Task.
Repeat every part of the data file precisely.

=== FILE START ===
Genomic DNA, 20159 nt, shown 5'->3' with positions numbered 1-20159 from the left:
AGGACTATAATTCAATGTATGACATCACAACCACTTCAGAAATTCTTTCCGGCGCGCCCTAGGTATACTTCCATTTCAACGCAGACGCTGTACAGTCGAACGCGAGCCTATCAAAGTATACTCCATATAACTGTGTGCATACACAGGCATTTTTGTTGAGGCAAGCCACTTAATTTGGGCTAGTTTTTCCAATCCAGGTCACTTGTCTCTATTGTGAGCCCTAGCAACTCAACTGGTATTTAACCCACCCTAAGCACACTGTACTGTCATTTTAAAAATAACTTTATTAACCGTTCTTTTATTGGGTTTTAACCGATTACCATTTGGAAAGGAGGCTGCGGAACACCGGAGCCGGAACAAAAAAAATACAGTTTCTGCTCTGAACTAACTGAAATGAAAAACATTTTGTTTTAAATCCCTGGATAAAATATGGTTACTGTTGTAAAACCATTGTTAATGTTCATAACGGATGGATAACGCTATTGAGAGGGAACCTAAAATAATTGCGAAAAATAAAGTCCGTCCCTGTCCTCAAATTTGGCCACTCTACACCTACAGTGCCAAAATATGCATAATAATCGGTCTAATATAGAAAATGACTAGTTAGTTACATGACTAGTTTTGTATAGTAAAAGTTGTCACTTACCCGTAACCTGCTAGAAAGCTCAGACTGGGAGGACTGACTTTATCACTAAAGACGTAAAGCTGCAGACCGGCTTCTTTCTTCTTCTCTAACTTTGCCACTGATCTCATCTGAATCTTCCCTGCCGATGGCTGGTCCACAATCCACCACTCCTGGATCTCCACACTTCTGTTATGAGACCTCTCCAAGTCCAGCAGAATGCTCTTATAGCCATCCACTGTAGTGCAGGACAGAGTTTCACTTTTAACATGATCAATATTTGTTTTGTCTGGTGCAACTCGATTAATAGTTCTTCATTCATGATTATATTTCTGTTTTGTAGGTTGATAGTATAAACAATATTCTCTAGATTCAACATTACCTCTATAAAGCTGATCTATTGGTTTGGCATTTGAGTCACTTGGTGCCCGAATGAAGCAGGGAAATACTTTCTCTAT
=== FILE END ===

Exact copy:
Genomic DNA, 20159 nt, shown 5'->3' with positions numbered 1-20159 from the left:
AGGACTATAATTCAATGTATGACATCACAACCACTTCAGAAATTCTTTCCGGCGCGCCCTAGGTATACTTCCATTTCAACGCAGACGCTGTACAGTCGAACGCGAGCCTATCAAAGTATACTCCATATAACTGTGTGCATACACAGGCATTTTTGTTGAGGCAAGCCACTTAATTTGGGCTAGTTTTTCCAATCCAGGTCACTTGTCTCTATTGTGAGCCCTAGCAACTCAACTGGTATTTAACCCACCCTAAGCACACTGTACTGTCATTTTAAAAATAACTTTATTAACCGTTCTTTTATTGGGTTTTAACCGATTACCATTTGGAAAGGAGGCTGCGGAACACCGGAGCCGGAACAAAAAAAATACAGTTTCTGCTCTGAACTAACTGAAATGAAAAACATTTTGTTTTAAATCCCTGGATAAAATATGGTTACTGTTGTAAAACCATTGTTAATGTTCATAACGGATGGATAACGCTATTGAGAGGGAACCTAAAATAATTGCGAAAAATAAAGTCCGTCCCTGTCCTCAAATTTGGCCACTCTACACCTACAGTGCCAAAATATGCATAATAATCGGTCTAATATAGAAAATGACTAGTTAGTTACATGACTAGTTTTGTATAGTAAAAGTTGTCACTTACCCGTAACCTGCTAGAAAGCTCAGACTGGGAGGACTGACTTTATCACTAAAGACGTAAAGCTGCAGACCGGCTTCTTTCTTCTTCTCTAACTTTGCCACTGATCTCATCTGAATCTTCCCTGCCGATGGCTGGTCCACAATCCACCACTCCTGGATCTCCACACTTCTGTTATGAGACCTCTCCAAGTCCAGCAGAATGCTCTTATAGCCATCCACTGTAGTGCAGGACAGAGTTTCACTTTTAACATGATCAATATTTGTTTTGTCTGGTGCAACTCGATTAATAGTTCTTCATTCATGATTATATTTCTGTTTTGTAGGTTGATAGTATAAACAATATTCTCTAGATTCAACATTACCTCTATAAAGCTGATCTATTGGTTTGGCATTTGAGTCACTTGGTGCCCGAATGAAGCAGGGAAATACTTTCTCTAT